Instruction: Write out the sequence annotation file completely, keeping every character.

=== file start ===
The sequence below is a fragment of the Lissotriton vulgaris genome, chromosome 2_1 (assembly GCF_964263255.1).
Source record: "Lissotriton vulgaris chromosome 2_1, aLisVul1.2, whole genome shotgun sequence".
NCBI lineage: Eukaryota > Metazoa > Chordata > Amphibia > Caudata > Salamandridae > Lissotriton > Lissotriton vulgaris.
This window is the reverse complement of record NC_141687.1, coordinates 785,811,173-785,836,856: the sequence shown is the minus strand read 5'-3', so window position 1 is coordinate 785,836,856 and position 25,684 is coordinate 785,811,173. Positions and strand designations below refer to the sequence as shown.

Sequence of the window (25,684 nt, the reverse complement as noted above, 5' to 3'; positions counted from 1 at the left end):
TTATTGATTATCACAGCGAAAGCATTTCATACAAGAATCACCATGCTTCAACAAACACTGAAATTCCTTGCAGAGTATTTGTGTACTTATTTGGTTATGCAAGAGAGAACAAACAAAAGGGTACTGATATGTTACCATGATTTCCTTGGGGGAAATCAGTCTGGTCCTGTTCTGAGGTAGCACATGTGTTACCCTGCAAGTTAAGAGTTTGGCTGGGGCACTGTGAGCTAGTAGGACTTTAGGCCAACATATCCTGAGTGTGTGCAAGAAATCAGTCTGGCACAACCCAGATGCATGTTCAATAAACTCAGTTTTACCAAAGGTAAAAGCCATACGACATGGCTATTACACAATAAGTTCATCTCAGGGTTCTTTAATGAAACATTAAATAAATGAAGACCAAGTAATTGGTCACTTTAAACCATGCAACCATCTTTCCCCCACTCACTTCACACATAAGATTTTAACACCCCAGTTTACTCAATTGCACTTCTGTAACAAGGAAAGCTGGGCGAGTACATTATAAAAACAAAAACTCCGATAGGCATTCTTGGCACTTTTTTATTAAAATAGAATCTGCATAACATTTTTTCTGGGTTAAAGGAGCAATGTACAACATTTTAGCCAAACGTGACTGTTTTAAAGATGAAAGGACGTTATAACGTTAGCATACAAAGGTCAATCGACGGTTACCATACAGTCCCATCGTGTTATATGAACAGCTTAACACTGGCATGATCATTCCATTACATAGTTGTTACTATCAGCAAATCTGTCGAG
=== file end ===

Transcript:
The sequence below is a fragment of the Lissotriton vulgaris genome, chromosome 2_1 (assembly GCF_964263255.1).
Source record: "Lissotriton vulgaris chromosome 2_1, aLisVul1.2, whole genome shotgun sequence".
NCBI lineage: Eukaryota > Metazoa > Chordata > Amphibia > Caudata > Salamandridae > Lissotriton > Lissotriton vulgaris.
This window is the reverse complement of record NC_141687.1, coordinates 785,811,173-785,836,856: the sequence shown is the minus strand read 5'-3', so window position 1 is coordinate 785,836,856 and position 25,684 is coordinate 785,811,173. Positions and strand designations below refer to the sequence as shown.

Sequence of the window (25,684 nt, the reverse complement as noted above, 5' to 3'; positions counted from 1 at the left end):
TTATTGATTATCACAGCGAAAGCATTTCATACAAGAATCACCATGCTTCAACAAACACTGAAATTCCTTGCAGAGTATTTGTGTACTTATTTGGTTATGCAAGAGAGAACAAACAAAAGGGTACTGATATGTTACCATGATTTCCTTGGGGGAAATCAGTCTGGTCCTGTTCTGAGGTAGCACATGTGTTACCCTGCAAGTTAAGAGTTTGGCTGGGGCACTGTGAGCTAGTAGGACTTTAGGCCAACATATCCTGAGTGTGTGCAAGAAATCAGTCTGGCACAACCCAGATGCATGTTCAATAAACTCAGTTTTACCAAAGGTAAAAGCCATACGACATGGCTATTACACAATAAGTTCATCTCAGGGTTCTTTAATGAAACATTAAATAAATGAAGACCAAGTAATTGGTCACTTTAAACCATGCAACCATCTTTCCCCCACTCACTTCACACATAAGATTTTAACACCCCAGTTTACTCAATTGCACTTCTGTAACAAGGAAAGCTGGGCGAGTACATTATAAAAACAAAAACTCCGATAGGCATTCTTGGCACTTTTTTATTAAAATAGAATCTGCATAACATTTTTTCTGGGTTAAAGGAGCAATGTACAACATTTTAGCCAAACGTGACTGTTTTAAAGATGAAAGGACGTTATAACGTTAGCATACAAAGGTCAATCGACGGTTACCATACAGTCCCATCGTGTTATATGAACAGCTTAACACTGGCATGATCATTCCATTACATAGTTGTTACTATCAGCAAATCTGTCGAG